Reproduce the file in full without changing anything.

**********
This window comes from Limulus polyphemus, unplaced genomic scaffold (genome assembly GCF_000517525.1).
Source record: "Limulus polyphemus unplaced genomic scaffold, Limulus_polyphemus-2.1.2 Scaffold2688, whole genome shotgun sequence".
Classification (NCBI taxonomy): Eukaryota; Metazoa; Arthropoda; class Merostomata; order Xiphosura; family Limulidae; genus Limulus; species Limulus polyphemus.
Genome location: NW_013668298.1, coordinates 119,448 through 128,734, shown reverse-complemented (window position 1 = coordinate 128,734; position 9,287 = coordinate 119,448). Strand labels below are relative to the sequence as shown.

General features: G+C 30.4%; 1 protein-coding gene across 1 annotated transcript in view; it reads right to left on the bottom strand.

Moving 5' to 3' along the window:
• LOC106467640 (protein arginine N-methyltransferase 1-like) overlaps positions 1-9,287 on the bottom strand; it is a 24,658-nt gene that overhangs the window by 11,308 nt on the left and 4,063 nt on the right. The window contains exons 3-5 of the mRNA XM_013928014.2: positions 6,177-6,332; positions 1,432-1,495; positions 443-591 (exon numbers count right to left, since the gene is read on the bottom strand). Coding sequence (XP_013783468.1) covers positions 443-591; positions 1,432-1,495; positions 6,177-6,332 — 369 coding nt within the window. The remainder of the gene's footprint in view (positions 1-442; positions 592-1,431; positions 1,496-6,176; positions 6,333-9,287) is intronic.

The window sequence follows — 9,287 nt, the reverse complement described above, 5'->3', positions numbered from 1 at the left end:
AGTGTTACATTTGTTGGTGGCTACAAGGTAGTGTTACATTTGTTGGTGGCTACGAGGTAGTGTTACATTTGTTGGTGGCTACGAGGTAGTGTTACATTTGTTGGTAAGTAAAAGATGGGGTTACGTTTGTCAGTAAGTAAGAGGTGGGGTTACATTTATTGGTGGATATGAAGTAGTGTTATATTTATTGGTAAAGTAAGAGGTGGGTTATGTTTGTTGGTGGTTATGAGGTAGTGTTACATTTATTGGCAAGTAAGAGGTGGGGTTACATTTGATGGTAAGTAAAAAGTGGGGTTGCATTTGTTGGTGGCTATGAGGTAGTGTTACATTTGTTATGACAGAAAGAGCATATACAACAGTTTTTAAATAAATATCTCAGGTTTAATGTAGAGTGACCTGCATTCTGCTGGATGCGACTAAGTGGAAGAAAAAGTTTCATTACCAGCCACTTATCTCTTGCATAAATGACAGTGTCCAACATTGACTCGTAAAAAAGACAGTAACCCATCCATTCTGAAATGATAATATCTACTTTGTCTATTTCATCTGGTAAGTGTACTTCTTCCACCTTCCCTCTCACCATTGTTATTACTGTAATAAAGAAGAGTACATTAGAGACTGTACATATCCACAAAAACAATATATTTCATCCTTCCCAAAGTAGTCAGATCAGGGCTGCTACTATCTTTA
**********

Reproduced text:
This window comes from Limulus polyphemus, unplaced genomic scaffold (genome assembly GCF_000517525.1).
Source record: "Limulus polyphemus unplaced genomic scaffold, Limulus_polyphemus-2.1.2 Scaffold2688, whole genome shotgun sequence".
Classification (NCBI taxonomy): Eukaryota; Metazoa; Arthropoda; class Merostomata; order Xiphosura; family Limulidae; genus Limulus; species Limulus polyphemus.
Genome location: NW_013668298.1, coordinates 119,448 through 128,734, shown reverse-complemented (window position 1 = coordinate 128,734; position 9,287 = coordinate 119,448). Strand labels below are relative to the sequence as shown.

General features: G+C 30.4%; 1 protein-coding gene across 1 annotated transcript in view; it reads right to left on the bottom strand.

Moving 5' to 3' along the window:
• LOC106467640 (protein arginine N-methyltransferase 1-like) overlaps positions 1-9,287 on the bottom strand; it is a 24,658-nt gene that overhangs the window by 11,308 nt on the left and 4,063 nt on the right. The window contains exons 3-5 of the mRNA XM_013928014.2: positions 6,177-6,332; positions 1,432-1,495; positions 443-591 (exon numbers count right to left, since the gene is read on the bottom strand). Coding sequence (XP_013783468.1) covers positions 443-591; positions 1,432-1,495; positions 6,177-6,332 — 369 coding nt within the window. The remainder of the gene's footprint in view (positions 1-442; positions 592-1,431; positions 1,496-6,176; positions 6,333-9,287) is intronic.

The window sequence follows — 9,287 nt, the reverse complement described above, 5'->3', positions numbered from 1 at the left end:
AGTGTTACATTTGTTGGTGGCTACAAGGTAGTGTTACATTTGTTGGTGGCTACGAGGTAGTGTTACATTTGTTGGTGGCTACGAGGTAGTGTTACATTTGTTGGTAAGTAAAAGATGGGGTTACGTTTGTCAGTAAGTAAGAGGTGGGGTTACATTTATTGGTGGATATGAAGTAGTGTTATATTTATTGGTAAAGTAAGAGGTGGGTTATGTTTGTTGGTGGTTATGAGGTAGTGTTACATTTATTGGCAAGTAAGAGGTGGGGTTACATTTGATGGTAAGTAAAAAGTGGGGTTGCATTTGTTGGTGGCTATGAGGTAGTGTTACATTTGTTATGACAGAAAGAGCATATACAACAGTTTTTAAATAAATATCTCAGGTTTAATGTAGAGTGACCTGCATTCTGCTGGATGCGACTAAGTGGAAGAAAAAGTTTCATTACCAGCCACTTATCTCTTGCATAAATGACAGTGTCCAACATTGACTCGTAAAAAAGACAGTAACCCATCCATTCTGAAATGATAATATCTACTTTGTCTATTTCATCTGGTAAGTGTACTTCTTCCACCTTCCCTCTCACCATTGTTATTACTGTAATAAAGAAGAGTACATTAGAGACTGTACATATCCACAAAAACAATATATTTCATCCTTCCCAAAGTAGTCAGATCAGGGCTGCTACTATCTTTA